4 Self-Care Tips for Better Sleep

Prioritize self-care for improved mental health and better sleep. In a fast-paced world with heightened stress, intentional self-care becomes crucial. Incorporating physical, emotional, social, and spiritual activities into your day can promote restful sleep. Create a nightly routine that integrates these practices to signal your body for sleep and enhance overall well-being.

Self-care has become an increasingly popular phrase in recent years, and for good reason. It’s “a term used to describe ways to nurture ourselves that are intentional, planned, and rewarding,” explains Karen Whitehead, licensed clinical social worker, and it has become synonymous with mental health. With so much fear and uncertainty in the world today, it’s more important than ever to make self-care a priority.

Why you should practice self-care

“We have spent so much time in recent years being over-stressed, over-worked, and over-scheduled, believing that more is better,” says Whitehead. “Technology has enhanced so much of our lives, but it has also increased the pace with which we do things, allowing us to ‘do’ more in less time.”

Whitehead believes self-care has developed because people are feeling the physical and mental effects of all that doing. And as it turns out, stress combined with a “go, go, go” mentality can make for low-quality sleep as well. In fact, self-care, mental health, and sleep are very much intertwined, Whitehead explains.

“When we aren’t sleeping well, we’re stressed and make taking care of ourselves less of a priority,” she says. “When we’re not taking care of ourselves, we become further stressed and agitated, making good sleep difficult.”

To prevent the vicious cycle of a lack of self-care leading to poor sleep and poor sleep contributing to more stress, Whitehead suggests incorporating certain activities into your day—practices like comforting baths and peaceful meditation sessions that will help you feel nourished and calm when you’re ready to hit the sheets.

How to invite self-care into your day for better sleep

“When we are mentally engaged with caring for ourselves, we can acknowledge that our body functions better physically and mentally with enough good-quality sleep and take steps toward improving our sleep,” Whitehead says.

Here are her recommended self-care steps to promote restful sleep:

Meet your physical needs

Whitehead explains that part of self-care is addressing your physical needs so you can feel your best. She recommends taking a warm bath to relax the muscles, eating healthy foods, or moving your body, all of which can encourage better Z’s. (Here are the types of rest you need for optimal physical and mental health.)

Address emotional, social, professional, and spiritual needs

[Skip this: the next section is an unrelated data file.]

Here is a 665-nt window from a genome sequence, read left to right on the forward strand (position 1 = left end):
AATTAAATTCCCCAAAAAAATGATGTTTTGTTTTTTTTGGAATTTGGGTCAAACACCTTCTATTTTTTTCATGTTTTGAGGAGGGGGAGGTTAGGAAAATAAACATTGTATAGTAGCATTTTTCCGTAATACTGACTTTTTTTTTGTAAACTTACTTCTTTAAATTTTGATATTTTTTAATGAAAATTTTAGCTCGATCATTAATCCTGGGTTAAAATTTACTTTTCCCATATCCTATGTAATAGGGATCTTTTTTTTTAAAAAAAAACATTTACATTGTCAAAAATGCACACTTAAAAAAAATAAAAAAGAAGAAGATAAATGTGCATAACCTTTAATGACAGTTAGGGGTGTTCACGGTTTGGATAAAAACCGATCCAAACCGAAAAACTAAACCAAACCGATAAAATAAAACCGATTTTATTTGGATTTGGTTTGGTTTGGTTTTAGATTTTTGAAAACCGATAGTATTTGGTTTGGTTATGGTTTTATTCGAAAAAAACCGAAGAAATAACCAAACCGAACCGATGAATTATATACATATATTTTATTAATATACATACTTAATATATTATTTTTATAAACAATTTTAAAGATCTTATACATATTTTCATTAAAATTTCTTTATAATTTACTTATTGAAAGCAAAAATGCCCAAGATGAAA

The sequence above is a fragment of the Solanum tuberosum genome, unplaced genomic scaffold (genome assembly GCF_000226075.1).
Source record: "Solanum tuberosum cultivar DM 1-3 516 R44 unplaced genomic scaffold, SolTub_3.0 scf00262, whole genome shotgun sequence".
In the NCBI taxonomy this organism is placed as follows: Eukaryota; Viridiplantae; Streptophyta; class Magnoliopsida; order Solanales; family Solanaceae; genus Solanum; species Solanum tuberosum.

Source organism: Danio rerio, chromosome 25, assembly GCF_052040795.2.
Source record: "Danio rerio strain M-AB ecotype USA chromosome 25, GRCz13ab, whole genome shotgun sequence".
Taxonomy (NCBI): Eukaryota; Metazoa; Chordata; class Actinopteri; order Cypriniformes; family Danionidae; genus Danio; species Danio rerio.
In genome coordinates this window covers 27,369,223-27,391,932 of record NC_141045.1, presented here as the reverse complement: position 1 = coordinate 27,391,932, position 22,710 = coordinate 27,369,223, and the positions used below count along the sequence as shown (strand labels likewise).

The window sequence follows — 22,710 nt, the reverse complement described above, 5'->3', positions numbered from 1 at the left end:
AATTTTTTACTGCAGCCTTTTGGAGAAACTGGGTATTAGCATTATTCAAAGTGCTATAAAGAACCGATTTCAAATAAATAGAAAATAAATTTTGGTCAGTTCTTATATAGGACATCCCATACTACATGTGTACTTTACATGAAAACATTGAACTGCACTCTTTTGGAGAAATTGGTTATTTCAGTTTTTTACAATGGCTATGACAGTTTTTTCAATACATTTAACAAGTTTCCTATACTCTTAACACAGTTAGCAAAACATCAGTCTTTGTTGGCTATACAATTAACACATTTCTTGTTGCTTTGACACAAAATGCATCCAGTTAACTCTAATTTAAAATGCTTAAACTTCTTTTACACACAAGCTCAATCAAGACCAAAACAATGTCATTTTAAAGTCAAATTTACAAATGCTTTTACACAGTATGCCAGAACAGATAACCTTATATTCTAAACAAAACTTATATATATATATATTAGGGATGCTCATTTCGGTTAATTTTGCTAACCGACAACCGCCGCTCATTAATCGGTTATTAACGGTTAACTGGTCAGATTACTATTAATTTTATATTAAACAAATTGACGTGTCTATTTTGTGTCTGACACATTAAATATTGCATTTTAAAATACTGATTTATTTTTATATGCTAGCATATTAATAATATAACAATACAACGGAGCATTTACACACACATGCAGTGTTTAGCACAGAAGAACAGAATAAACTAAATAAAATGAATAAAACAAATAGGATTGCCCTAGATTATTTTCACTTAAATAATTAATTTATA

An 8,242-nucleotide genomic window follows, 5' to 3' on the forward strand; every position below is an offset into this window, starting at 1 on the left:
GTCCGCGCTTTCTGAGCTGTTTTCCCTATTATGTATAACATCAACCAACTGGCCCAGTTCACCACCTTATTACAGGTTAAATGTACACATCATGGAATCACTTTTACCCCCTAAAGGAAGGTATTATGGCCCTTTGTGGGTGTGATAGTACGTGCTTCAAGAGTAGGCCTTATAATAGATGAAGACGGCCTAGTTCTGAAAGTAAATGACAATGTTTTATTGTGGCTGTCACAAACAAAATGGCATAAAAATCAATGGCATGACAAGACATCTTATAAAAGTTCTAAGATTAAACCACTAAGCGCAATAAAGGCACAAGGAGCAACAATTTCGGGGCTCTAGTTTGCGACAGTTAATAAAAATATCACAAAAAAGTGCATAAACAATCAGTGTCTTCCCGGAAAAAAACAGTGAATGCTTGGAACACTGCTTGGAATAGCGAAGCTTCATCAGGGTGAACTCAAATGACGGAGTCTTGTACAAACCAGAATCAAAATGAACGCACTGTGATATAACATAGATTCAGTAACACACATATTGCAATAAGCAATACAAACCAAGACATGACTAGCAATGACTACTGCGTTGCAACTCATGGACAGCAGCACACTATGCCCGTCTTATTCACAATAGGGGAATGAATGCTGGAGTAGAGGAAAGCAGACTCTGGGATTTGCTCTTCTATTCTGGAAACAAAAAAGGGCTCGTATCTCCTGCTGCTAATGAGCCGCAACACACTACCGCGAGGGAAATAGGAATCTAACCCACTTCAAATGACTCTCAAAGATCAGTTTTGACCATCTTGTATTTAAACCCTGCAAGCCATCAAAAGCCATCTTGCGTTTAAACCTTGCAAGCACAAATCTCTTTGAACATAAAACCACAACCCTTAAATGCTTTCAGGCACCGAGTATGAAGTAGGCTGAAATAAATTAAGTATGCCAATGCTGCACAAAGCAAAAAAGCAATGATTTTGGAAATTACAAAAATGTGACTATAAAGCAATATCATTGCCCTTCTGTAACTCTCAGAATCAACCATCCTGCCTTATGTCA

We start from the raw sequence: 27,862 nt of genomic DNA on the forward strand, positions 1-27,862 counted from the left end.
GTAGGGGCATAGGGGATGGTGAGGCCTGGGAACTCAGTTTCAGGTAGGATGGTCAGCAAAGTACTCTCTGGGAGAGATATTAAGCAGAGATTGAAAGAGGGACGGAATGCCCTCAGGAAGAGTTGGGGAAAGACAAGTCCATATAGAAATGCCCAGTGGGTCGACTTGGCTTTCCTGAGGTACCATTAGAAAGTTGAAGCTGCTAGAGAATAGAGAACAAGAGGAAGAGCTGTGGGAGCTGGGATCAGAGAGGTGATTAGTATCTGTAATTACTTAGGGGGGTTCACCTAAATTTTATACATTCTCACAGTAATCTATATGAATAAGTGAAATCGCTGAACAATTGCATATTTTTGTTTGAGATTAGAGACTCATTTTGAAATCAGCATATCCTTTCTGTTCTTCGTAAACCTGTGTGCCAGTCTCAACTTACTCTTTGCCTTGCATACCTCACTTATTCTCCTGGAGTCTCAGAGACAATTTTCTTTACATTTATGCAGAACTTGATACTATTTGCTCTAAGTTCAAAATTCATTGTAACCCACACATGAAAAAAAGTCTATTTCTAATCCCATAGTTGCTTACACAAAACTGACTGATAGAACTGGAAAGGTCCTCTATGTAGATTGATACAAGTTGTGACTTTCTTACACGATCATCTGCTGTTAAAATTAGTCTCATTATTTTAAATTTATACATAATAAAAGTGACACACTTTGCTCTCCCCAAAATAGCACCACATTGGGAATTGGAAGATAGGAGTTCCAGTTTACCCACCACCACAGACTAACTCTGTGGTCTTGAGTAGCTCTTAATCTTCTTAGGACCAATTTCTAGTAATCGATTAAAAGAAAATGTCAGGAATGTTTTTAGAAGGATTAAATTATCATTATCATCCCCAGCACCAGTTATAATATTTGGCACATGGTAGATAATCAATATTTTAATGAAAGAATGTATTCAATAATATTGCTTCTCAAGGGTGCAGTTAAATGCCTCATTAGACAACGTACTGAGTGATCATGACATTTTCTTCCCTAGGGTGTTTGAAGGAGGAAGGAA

These nonphysical needs are also key to good self-care. Whitehead elaborates, saying, “This may be practicing mindfulness, laughing, engaging in hobbies we enjoy, saying no to extra responsibilities, reading a book, spending time with pets, taking a break during our workday, enhancing our professional knowledge, engaging in a faith practice, or writing in a gratitude journal.”

Practice self-care in little ways

“Self-care does not need to be expensive or time-consuming,” Whitehead says. “Checking in with yourself about what you need throughout the day can be one way to start.” Try attaching a breath to something you already do—like refilling your water, getting in your car, or using the bathroom. “As you take a deep breath, notice what you feel in your body and ask yourself what you need,” she suggests. “You may find that you’re hungry and need a snack, that you’re lonely and want to text a friend, or that you’re tired and need to plan to get to bed a little earlier that night. Again, self-care is about intention.”

Wrap these things together into a nightly routine

When you are intentional and nurturing with your self-care activities, your mind can rest better at night. Whitehead believes that many of one’s personal needs can be woven into a bedtime routine. She shares an example of a high-quality, nighttime self-care routine, which includes lighting a candle, taking a bath, talking to a friend, and writing down something positive about your day. These things can also “cue your body that it’s time for sleep,” she adds.

The bottom line on self-care

Self-care is an excellent approach to achieving optimal sleep, but it can help you feel a lot better during the day too. Says Whitehead: “Engaging in planned and intentional activities to care for ourselves helps us to stay balanced, reduce our stress, and promote positive sleep.”

Thoughts racing at night? We’ve put together a guide to managing anxiety for better sleep.

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